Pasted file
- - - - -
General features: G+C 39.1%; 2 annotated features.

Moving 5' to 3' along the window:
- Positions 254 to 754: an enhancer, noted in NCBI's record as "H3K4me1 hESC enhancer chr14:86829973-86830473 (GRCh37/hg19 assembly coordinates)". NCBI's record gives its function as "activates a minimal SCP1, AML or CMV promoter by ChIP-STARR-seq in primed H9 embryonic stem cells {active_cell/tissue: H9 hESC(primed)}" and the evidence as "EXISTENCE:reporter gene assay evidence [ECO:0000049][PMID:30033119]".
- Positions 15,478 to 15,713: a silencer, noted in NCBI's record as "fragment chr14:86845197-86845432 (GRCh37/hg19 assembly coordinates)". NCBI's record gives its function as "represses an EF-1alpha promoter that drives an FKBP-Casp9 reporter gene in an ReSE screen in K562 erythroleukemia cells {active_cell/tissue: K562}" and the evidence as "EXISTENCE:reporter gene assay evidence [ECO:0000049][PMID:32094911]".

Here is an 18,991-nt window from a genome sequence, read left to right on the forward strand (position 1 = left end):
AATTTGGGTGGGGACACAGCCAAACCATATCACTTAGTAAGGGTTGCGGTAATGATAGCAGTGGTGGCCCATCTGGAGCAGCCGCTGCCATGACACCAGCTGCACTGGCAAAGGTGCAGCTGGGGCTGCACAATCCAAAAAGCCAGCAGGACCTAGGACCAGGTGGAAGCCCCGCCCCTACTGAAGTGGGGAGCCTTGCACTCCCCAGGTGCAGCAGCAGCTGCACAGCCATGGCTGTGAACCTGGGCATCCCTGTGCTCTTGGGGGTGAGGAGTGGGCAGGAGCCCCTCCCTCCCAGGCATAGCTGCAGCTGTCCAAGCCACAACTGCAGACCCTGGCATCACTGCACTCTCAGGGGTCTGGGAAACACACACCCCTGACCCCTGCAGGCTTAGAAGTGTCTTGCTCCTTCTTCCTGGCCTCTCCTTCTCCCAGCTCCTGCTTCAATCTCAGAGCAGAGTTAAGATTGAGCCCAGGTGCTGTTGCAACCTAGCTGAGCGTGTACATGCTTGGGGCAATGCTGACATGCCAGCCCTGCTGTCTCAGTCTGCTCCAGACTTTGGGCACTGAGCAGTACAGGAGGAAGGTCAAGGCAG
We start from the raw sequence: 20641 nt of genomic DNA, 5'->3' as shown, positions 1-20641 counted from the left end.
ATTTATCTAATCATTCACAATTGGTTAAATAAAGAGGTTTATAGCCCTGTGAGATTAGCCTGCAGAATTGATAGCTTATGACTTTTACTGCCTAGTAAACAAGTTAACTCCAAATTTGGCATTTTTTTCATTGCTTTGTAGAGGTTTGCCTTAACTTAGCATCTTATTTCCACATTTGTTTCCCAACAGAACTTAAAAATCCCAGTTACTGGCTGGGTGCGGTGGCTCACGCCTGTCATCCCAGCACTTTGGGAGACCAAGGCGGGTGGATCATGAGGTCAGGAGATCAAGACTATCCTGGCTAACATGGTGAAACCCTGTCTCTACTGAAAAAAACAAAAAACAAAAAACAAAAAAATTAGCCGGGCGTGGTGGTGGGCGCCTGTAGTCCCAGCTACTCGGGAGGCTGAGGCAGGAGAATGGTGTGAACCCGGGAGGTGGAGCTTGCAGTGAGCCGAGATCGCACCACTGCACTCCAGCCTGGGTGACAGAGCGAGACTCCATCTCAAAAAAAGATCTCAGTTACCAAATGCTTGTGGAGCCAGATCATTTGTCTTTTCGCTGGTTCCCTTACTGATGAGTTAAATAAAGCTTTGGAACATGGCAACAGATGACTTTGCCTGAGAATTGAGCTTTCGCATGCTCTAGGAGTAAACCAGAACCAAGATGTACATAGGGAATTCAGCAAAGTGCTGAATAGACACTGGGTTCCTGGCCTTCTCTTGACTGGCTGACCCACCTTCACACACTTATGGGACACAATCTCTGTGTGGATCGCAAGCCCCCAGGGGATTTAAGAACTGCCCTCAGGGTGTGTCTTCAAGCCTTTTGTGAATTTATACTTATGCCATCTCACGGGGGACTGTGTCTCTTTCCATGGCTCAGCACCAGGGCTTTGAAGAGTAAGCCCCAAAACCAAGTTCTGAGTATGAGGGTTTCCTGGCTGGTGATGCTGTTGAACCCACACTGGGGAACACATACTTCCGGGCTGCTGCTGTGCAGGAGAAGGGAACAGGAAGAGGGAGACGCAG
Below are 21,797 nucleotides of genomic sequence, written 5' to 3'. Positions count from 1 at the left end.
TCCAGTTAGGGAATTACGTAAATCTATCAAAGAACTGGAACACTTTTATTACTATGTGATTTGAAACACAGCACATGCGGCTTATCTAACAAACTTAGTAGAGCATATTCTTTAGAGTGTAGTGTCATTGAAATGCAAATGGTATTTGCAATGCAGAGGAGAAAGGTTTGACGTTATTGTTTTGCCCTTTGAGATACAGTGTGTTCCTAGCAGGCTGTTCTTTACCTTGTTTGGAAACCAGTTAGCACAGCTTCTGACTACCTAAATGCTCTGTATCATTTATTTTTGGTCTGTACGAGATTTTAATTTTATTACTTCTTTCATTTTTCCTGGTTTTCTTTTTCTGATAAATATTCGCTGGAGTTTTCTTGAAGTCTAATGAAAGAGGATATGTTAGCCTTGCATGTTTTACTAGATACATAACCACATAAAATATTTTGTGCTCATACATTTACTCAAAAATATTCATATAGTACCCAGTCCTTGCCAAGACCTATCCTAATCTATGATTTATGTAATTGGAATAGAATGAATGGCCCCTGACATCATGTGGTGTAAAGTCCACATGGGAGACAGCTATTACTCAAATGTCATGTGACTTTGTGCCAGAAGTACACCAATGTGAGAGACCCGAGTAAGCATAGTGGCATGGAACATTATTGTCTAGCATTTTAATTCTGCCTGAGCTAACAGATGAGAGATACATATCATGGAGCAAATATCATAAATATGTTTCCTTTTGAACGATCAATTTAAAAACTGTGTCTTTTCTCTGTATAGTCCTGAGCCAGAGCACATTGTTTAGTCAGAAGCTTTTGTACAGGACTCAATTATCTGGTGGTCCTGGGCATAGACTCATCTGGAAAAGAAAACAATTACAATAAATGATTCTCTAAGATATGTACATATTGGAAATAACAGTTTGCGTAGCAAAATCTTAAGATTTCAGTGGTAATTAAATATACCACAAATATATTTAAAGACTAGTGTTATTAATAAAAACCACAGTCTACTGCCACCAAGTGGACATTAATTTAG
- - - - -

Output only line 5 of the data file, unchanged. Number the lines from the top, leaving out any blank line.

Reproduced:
Here is an 18,991-nt window from a genome sequence, read left to right on the forward strand (position 1 = left end):